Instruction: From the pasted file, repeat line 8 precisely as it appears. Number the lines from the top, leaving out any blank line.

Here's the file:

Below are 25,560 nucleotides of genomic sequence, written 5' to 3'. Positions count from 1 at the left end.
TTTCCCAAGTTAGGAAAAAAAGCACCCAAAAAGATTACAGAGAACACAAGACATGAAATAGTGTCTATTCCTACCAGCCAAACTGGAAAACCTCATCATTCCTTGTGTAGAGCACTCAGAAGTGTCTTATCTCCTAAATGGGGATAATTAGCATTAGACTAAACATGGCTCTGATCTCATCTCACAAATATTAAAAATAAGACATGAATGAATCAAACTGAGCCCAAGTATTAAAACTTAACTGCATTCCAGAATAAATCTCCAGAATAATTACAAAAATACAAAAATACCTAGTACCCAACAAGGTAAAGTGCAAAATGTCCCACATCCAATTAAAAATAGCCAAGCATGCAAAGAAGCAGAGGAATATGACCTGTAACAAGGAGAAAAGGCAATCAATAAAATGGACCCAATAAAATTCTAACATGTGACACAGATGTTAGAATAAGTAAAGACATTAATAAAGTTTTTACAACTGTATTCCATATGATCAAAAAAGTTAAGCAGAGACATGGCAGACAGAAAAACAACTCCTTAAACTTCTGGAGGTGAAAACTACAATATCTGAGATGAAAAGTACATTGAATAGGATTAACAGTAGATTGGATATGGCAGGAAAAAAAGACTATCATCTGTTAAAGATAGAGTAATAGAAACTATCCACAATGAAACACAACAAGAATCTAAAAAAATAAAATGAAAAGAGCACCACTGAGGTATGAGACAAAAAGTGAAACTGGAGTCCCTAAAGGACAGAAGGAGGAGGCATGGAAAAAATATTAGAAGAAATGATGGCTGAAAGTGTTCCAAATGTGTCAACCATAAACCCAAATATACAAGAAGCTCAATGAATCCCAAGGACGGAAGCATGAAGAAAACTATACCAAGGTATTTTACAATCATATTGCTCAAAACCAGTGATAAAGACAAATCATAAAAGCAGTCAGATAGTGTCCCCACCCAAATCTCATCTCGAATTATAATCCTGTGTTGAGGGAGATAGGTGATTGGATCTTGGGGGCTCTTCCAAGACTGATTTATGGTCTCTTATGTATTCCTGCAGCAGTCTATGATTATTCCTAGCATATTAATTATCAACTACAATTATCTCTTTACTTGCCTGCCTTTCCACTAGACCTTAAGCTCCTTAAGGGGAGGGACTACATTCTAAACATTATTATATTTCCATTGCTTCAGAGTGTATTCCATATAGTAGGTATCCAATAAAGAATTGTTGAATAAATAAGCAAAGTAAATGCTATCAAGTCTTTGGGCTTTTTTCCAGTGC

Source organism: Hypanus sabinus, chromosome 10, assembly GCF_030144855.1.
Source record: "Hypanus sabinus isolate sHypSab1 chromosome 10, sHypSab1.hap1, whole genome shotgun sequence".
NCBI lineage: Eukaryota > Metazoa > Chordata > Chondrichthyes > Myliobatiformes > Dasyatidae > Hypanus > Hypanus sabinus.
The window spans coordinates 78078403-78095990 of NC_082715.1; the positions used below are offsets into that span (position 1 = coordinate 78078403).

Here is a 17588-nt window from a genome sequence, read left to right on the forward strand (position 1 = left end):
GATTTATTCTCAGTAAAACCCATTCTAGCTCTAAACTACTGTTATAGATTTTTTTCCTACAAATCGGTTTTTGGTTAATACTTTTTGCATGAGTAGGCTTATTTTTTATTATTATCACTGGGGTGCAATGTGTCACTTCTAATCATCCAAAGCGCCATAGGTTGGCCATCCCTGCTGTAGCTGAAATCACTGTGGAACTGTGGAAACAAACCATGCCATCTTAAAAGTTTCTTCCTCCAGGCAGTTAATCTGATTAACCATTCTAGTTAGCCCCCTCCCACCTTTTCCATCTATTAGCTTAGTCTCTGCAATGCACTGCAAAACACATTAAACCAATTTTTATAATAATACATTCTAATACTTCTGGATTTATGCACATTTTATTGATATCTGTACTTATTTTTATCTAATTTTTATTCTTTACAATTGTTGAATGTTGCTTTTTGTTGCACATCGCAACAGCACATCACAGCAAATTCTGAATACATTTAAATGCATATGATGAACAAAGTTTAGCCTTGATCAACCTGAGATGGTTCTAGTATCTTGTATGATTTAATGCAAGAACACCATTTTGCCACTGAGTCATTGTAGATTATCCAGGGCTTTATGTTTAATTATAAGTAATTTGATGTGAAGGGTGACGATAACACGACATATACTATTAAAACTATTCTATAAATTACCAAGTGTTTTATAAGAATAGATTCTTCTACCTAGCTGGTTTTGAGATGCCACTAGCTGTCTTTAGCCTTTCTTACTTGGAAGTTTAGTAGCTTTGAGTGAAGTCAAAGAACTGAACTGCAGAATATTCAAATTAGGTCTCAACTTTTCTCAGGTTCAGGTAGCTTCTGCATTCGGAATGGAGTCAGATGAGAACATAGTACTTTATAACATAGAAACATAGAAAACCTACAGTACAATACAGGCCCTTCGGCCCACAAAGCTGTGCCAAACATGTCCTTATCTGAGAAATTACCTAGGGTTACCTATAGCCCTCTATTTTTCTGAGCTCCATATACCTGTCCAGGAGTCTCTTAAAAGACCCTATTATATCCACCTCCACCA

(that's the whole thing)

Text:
GATTTATTCTCAGTAAAACCCATTCTAGCTCTAAACTACTGTTATAGATTTTTTTCCTACAAATCGGTTTTTGGTTAATACTTTTTGCATGAGTAGGCTTATTTTTTATTATTATCACTGGGGTGCAATGTGTCACTTCTAATCATCCAAAGCGCCATAGGTTGGCCATCCCTGCTGTAGCTGAAATCACTGTGGAACTGTGGAAACAAACCATGCCATCTTAAAAGTTTCTTCCTCCAGGCAGTTAATCTGATTAACCATTCTAGTTAGCCCCCTCCCACCTTTTCCATCTATTAGCTTAGTCTCTGCAATGCACTGCAAAACACATTAAACCAATTTTTATAATAATACATTCTAATACTTCTGGATTTATGCACATTTTATTGATATCTGTACTTATTTTTATCTAATTTTTATTCTTTACAATTGTTGAATGTTGCTTTTTGTTGCACATCGCAACAGCACATCACAGCAAATTCTGAATACATTTAAATGCATATGATGAACAAAGTTTAGCCTTGATCAACCTGAGATGGTTCTAGTATCTTGTATGATTTAATGCAAGAACACCATTTTGCCACTGAGTCATTGTAGATTATCCAGGGCTTTATGTTTAATTATAAGTAATTTGATGTGAAGGGTGACGATAACACGACATATACTATTAAAACTATTCTATAAATTACCAAGTGTTTTATAAGAATAGATTCTTCTACCTAGCTGGTTTTGAGATGCCACTAGCTGTCTTTAGCCTTTCTTACTTGGAAGTTTAGTAGCTTTGAGTGAAGTCAAAGAACTGAACTGCAGAATATTCAAATTAGGTCTCAACTTTTCTCAGGTTCAGGTAGCTTCTGCATTCGGAATGGAGTCAGATGAGAACATAGTACTTTATAACATAGAAACATAGAAAACCTACAGTACAATACAGGCCCTTCGGCCCACAAAGCTGTGCCAAACATGTCCTTATCTGAGAAATTACCTAGGGTTACCTATAGCCCTCTATTTTTCTGAGCTCCATATACCTGTCCAGGAGTCTCTTAAAAGACCCTATTATATCCACCTCCACCA